Half-asleep rats look wide awake

Parts of the brain can doze off while an animal remains active

Some parts of a rat’s brain can fall asleep even while the animal plays and seems wide awake, a new study shows.

Researchers at the University of Wisconsin–Madison and their colleagues in Italy kept rats up four hours past the rodents’ usual bedtime. Even though the rats stayed awake, electrodes implanted in their brains showed that some brain cells went to sleep while neighboring ones remained active, the team reports in the April 28 Nature.

Rats with sleeping neurons were also prone to making mistakes during slightly difficult tasks, a finding that may have implications for sleep-deprived people.

“And it would be very insidious because nobody would be able to tell there was anything wrong with you,” says Giulio Tononi, the University of Wisconsin neuroscientist who led the work. The rats in the study weren’t “staring off into the void or anything,” he says.

The findings add to a growing body of evidence that sleep doesn’t necessarily involve the whole brain at one time. Many scientists previously thought that a central control center determined when the brain sleeps and wakes. But researchers have been building a case for the past two decades that sleep may originate in single cells and eventually spread all over the brain.

As far as the researchers could tell, the rats were fully awake and playing with objects the researchers had supplied to keep the animals up past their bedtimes. Only the electrodes implanted in two parts of the brain recorded the neuron naps.

But just because the rats weren’t nodding off doesn’t mean their brains were working well. The team tested the sleep deprived rats’ ability to reach through a plexiglass wall and grasp a sugar cube. The task involves some coordinated moves, such as rotating the wrist, that aren’t part of a rat’s normal repertoire, so if the animals’ brains aren’t firing on all cylinders, the grab could fail.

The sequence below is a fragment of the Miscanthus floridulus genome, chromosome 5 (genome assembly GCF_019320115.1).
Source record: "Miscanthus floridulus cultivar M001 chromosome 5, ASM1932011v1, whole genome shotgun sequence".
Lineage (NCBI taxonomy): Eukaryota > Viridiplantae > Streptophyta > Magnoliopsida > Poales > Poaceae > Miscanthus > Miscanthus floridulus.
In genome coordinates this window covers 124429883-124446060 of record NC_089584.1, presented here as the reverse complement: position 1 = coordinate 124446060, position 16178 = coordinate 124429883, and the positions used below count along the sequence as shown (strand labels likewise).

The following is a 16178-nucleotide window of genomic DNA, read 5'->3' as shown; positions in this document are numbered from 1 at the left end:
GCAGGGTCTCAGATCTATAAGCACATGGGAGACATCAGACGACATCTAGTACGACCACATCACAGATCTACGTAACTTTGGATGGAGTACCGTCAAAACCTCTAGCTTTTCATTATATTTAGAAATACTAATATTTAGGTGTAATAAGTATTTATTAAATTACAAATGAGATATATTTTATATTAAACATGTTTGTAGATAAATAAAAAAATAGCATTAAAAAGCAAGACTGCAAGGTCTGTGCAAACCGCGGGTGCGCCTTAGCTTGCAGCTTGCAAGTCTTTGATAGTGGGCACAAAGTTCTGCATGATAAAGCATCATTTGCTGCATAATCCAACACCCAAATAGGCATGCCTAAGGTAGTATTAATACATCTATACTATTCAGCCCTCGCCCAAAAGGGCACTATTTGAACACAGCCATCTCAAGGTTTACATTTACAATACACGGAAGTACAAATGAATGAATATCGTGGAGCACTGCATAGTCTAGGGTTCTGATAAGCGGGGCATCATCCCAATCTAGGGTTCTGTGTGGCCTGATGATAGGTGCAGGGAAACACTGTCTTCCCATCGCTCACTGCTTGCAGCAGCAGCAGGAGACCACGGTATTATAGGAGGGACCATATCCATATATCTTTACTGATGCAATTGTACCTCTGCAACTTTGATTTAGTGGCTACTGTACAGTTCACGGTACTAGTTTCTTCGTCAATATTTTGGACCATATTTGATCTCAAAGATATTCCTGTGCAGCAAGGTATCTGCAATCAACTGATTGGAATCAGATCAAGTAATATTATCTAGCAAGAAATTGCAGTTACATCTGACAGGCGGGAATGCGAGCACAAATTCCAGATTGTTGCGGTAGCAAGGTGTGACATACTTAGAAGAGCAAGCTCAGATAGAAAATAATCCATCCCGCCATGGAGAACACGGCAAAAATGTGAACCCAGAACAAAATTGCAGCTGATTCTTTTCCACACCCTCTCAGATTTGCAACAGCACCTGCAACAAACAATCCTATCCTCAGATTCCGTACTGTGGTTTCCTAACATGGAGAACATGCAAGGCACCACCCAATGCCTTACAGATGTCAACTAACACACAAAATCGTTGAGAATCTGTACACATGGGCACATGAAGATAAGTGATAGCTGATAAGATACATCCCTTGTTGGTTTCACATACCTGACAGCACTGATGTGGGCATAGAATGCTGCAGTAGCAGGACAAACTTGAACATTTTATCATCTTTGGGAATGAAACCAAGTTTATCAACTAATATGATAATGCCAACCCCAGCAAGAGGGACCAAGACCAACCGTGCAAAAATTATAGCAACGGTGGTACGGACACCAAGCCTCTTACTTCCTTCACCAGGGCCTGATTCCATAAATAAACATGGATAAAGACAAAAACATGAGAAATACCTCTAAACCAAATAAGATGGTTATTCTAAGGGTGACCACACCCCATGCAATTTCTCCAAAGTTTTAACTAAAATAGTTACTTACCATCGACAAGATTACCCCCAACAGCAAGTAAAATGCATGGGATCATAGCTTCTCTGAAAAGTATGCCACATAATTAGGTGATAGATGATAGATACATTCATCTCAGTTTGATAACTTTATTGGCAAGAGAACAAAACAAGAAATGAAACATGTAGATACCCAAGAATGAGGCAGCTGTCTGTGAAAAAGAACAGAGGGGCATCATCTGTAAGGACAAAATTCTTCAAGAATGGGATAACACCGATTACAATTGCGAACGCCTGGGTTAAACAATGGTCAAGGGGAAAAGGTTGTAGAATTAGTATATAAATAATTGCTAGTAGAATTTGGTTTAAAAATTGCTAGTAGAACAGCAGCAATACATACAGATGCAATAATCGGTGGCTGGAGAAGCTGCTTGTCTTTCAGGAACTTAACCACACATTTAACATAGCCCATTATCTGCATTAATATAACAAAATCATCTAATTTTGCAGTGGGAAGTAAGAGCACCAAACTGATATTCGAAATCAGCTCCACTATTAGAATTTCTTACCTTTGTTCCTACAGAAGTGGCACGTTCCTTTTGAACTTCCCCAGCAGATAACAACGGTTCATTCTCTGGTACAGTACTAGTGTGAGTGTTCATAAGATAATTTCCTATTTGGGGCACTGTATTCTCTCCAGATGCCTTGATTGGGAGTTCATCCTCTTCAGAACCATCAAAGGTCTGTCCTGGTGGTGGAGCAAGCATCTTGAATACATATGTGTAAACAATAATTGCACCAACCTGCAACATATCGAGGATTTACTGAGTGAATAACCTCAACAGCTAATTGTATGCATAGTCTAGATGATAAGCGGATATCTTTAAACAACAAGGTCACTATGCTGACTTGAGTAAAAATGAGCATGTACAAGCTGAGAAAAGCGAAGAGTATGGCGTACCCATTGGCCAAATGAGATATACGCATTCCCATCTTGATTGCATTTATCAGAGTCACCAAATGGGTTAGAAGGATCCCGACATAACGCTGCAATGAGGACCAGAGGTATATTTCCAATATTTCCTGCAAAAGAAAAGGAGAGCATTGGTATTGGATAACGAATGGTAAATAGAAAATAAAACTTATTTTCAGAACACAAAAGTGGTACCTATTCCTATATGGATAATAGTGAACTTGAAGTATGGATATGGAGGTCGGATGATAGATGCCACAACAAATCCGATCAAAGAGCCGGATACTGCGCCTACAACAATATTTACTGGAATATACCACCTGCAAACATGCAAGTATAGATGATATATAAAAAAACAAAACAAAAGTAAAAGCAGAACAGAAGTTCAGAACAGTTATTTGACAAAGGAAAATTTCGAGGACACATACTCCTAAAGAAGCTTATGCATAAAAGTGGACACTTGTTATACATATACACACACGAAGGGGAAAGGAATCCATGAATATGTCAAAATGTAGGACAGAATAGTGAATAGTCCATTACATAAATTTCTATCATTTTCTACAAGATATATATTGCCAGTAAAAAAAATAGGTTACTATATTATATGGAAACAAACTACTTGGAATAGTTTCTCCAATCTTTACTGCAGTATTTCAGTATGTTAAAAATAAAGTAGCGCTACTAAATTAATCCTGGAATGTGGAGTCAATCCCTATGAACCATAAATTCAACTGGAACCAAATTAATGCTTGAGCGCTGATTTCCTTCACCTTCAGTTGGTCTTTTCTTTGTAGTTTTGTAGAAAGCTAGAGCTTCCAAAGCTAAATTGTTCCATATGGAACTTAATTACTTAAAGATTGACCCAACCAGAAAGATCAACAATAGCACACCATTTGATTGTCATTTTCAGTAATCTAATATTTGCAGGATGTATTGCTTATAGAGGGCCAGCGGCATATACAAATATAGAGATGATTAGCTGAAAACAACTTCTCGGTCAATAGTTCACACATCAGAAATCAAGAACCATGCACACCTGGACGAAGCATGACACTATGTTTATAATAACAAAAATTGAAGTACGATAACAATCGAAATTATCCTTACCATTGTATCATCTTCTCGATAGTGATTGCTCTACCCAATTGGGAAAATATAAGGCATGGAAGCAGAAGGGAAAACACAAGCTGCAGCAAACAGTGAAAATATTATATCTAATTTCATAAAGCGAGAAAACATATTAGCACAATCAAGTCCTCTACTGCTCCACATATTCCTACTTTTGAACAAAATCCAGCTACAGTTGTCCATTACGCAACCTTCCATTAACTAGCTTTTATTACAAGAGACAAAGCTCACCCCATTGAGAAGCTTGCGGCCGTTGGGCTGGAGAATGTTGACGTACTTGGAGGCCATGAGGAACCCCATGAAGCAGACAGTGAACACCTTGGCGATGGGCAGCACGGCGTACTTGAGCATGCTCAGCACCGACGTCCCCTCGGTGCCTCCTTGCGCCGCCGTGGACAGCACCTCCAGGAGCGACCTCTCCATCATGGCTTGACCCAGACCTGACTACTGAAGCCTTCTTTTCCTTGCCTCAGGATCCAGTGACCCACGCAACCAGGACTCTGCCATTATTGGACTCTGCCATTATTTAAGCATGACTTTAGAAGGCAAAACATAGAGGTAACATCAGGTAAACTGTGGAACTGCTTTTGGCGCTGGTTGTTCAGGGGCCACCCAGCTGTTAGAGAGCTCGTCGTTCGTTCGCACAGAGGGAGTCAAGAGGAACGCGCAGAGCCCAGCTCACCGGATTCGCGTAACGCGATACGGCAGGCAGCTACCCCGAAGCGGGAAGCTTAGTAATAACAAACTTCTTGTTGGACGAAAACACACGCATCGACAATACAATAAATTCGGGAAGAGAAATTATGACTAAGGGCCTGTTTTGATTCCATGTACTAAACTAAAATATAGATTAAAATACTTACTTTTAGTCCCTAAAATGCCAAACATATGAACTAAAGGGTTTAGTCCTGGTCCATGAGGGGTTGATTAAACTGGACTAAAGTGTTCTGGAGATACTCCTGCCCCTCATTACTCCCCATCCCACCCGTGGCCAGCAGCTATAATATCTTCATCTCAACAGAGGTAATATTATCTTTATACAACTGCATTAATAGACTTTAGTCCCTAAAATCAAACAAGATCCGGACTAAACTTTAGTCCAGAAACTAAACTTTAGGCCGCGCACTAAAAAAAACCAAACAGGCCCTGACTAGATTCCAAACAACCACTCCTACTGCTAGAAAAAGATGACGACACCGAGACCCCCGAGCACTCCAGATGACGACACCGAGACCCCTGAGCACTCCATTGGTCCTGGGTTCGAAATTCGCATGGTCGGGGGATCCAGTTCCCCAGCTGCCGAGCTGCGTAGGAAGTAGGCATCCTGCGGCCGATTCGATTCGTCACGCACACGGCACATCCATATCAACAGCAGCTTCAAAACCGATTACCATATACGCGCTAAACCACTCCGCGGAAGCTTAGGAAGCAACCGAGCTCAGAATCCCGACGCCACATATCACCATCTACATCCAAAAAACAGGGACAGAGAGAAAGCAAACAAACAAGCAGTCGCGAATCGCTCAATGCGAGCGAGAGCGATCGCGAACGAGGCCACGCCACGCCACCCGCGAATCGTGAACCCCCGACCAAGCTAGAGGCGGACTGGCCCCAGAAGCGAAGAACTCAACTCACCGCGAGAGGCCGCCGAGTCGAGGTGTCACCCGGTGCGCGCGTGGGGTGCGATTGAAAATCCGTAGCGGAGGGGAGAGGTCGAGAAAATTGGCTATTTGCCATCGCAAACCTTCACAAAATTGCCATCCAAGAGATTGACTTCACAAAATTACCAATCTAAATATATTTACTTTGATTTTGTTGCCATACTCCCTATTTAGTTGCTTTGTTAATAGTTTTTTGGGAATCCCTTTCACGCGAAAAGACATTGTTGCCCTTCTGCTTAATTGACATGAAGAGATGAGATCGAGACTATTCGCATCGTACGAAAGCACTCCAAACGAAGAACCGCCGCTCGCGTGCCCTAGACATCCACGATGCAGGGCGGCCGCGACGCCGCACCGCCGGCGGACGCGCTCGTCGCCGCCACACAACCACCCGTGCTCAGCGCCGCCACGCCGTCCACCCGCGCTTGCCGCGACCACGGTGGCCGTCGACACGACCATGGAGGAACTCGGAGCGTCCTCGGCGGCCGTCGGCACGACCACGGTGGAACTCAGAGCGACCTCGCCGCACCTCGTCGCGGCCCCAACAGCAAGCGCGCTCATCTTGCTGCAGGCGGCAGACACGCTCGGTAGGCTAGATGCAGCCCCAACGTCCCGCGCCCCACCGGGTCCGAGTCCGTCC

When brain cells in the motor cortex — a part of the brain that controls movement — fell asleep, rats failed in attempts to grab the sugar cubes for several hundred milliseconds afterward. But sleeping neurons in the parietal cortex, which is not involved in the task, did not lead to mistakes.

If the finding applies to people it could mean that lost sleep is even more dangerous than previously believed, leading to slips of the tongue, driving mistakes, errors of judgment or other problems.

“So many humans are walking around with a sleep debt,” says Christopher Colwell, a neuroscientist at UCLA. “This is probably part of the everyday situation for a lot of people.”

Tina Hesman Saey is the senior staff writer and reports on molecular biology. She has a Ph.D. in molecular genetics from Washington University in St. Louis and a master’s degree in science journalism from Boston University.

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